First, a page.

• A new fee structure for Planned Developments processed by the Planning Division. The new fee category would cost $4,360, where current Planned Developments cost $9,385 for a property less than five acres and $10,135 for properties larger than five acres.
The new fee would only apply to Planned Development requests for properties that are already developed and request only a minor change in the underlying zoning development standard. Redeveloping an entire parcel would still require the normal Planned Development fee.
• A change to the city's fire sprinkler ordinance, which would exempt one and two family residences from installing automated fire sprinklers when work is done on an existing home. Currently, if owners of a 3,500 square foot residence would like to add a 500 square foot patio, the renovations would trigger the 4,000 square foot threshold to retrofit the home with sprinklers. Starting in 2011, all new one and two family residences will require fire sprinklers, per a change in state fire code.
• An update on the status of the Turlock wastewater treatment plant's Digester No. 4. Council was previously informed of a potentially explosive methane leak related to that Digester at their March 9 meeting. According to Municipal Services Director Dan Madden, after better assessing the situation, it was determined that the leak does not pose any immediate hazards, and can be safely dealt with at a later date.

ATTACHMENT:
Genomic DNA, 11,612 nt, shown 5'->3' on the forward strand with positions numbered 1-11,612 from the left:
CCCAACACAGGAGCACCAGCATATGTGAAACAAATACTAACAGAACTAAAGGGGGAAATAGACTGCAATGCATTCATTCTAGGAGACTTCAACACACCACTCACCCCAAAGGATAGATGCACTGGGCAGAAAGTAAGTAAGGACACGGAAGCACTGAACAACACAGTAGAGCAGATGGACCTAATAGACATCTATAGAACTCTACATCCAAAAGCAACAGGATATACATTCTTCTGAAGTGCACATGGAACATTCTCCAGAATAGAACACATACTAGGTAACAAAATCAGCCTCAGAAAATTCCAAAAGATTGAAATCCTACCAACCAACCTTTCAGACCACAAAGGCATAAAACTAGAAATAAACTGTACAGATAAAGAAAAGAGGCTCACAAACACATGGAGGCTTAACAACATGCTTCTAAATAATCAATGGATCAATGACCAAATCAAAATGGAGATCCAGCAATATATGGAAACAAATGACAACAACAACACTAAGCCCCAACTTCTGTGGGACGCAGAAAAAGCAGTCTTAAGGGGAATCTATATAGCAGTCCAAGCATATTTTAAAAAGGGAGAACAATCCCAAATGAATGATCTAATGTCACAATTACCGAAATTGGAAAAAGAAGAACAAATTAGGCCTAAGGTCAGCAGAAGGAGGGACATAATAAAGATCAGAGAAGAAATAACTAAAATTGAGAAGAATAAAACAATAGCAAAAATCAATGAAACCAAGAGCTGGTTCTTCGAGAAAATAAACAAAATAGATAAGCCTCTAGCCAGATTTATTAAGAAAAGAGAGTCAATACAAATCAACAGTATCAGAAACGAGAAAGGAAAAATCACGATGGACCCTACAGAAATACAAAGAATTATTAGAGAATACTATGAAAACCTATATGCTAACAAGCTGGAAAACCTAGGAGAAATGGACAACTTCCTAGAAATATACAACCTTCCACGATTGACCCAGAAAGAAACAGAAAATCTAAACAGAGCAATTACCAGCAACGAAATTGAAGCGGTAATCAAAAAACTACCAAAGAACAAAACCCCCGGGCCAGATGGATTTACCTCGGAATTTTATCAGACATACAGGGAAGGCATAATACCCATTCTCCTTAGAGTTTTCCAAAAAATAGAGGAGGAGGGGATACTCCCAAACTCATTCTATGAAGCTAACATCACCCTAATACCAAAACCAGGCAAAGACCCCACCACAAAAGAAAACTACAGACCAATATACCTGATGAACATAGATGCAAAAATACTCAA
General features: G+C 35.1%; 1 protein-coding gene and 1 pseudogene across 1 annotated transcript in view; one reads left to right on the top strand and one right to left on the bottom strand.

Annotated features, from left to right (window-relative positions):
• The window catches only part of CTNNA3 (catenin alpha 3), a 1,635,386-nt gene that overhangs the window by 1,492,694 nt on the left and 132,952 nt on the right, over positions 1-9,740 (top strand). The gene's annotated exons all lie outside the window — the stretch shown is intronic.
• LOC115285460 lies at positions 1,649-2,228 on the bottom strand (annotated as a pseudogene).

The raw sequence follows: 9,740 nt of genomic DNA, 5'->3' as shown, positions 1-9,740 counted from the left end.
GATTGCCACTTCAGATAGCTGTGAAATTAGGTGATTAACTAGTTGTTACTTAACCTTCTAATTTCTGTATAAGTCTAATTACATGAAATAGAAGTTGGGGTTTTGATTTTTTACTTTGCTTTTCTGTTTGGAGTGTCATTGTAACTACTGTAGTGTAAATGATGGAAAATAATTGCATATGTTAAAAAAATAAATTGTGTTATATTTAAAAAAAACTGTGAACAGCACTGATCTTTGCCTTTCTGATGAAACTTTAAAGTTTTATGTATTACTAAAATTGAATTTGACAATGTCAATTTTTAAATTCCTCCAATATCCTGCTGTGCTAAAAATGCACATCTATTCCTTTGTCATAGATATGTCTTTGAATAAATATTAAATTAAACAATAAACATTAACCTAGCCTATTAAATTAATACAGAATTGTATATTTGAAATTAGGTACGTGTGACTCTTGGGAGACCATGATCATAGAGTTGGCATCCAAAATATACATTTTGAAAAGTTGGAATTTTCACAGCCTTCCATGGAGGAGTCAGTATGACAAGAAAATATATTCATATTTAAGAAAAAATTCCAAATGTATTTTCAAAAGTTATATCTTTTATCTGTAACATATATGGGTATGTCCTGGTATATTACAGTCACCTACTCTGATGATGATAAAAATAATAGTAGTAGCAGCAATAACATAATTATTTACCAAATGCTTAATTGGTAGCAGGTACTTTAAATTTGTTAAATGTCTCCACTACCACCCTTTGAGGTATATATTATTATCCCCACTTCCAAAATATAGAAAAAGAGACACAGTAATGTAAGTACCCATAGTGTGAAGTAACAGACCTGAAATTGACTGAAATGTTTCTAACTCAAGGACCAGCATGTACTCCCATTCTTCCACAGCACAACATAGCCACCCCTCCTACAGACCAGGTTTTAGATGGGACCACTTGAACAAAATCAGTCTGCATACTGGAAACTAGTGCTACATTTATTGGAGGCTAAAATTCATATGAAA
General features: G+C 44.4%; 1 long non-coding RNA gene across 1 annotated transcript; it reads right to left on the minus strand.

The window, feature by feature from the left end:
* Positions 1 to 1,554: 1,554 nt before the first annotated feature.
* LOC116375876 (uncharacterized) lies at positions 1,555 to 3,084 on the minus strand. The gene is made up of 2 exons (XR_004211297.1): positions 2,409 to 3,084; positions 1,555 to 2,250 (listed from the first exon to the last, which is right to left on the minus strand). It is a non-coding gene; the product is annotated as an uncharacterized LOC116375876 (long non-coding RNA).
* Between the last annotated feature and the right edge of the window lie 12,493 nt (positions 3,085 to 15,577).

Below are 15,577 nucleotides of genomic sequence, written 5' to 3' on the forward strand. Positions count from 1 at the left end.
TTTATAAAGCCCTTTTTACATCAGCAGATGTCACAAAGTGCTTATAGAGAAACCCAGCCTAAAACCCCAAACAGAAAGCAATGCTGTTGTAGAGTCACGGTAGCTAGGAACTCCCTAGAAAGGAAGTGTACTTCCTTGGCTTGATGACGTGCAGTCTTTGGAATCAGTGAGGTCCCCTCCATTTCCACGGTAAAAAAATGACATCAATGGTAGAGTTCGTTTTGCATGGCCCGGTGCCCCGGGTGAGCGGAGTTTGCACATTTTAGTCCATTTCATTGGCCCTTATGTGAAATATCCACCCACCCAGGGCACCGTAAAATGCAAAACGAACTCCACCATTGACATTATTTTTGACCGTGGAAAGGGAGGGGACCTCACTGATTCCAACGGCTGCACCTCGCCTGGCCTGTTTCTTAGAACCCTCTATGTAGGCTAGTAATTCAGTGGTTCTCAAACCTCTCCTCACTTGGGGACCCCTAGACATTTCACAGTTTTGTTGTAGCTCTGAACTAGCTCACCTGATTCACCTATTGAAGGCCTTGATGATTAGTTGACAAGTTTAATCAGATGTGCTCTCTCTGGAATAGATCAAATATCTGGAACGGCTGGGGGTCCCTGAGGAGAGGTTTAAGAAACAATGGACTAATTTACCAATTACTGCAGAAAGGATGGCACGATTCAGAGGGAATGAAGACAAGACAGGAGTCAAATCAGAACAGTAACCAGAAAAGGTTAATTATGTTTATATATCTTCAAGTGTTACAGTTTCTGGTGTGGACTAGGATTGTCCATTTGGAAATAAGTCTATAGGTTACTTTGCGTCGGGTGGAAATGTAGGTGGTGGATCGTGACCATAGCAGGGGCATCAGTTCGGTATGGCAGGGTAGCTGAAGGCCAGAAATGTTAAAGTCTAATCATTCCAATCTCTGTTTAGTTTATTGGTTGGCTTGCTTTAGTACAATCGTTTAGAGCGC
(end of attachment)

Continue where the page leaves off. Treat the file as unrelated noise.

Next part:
• Approving a bid of $57,774 to landscape the median of Countryside Drive. The landscaping would be fully financed by federal and state funding.
• Establishing a formal Council policy to not comment to the media on any pending litigation.
• Approving a taxicab driver permit for Yellow Cab driver Edith Parks of Modesto.
• A request to establish liens on nine Turlock properties to repay the City of Turlock for weed and debris abatement services.
• Appointing members to the Community Development Block Grant Community Grant Selection Committee.
• An update on the Columbia Park Water Feature's construction.
• A quarterly update from the Convention and Visitors Bureau.
• Issuing proclamations recognizing Arbor Day and Go Green Week.
The special Senate Bill 2 workshop will begin at 6 p.m. Tuesday in the Yosemite Room of Turlock City Hall, 156 S. Broadway. The regular meeting of the Turlock City Council will follow at 7 p.m.
To contact Alex Cantatore, e-mail email@example.com or call 634-9141 ext. 2005.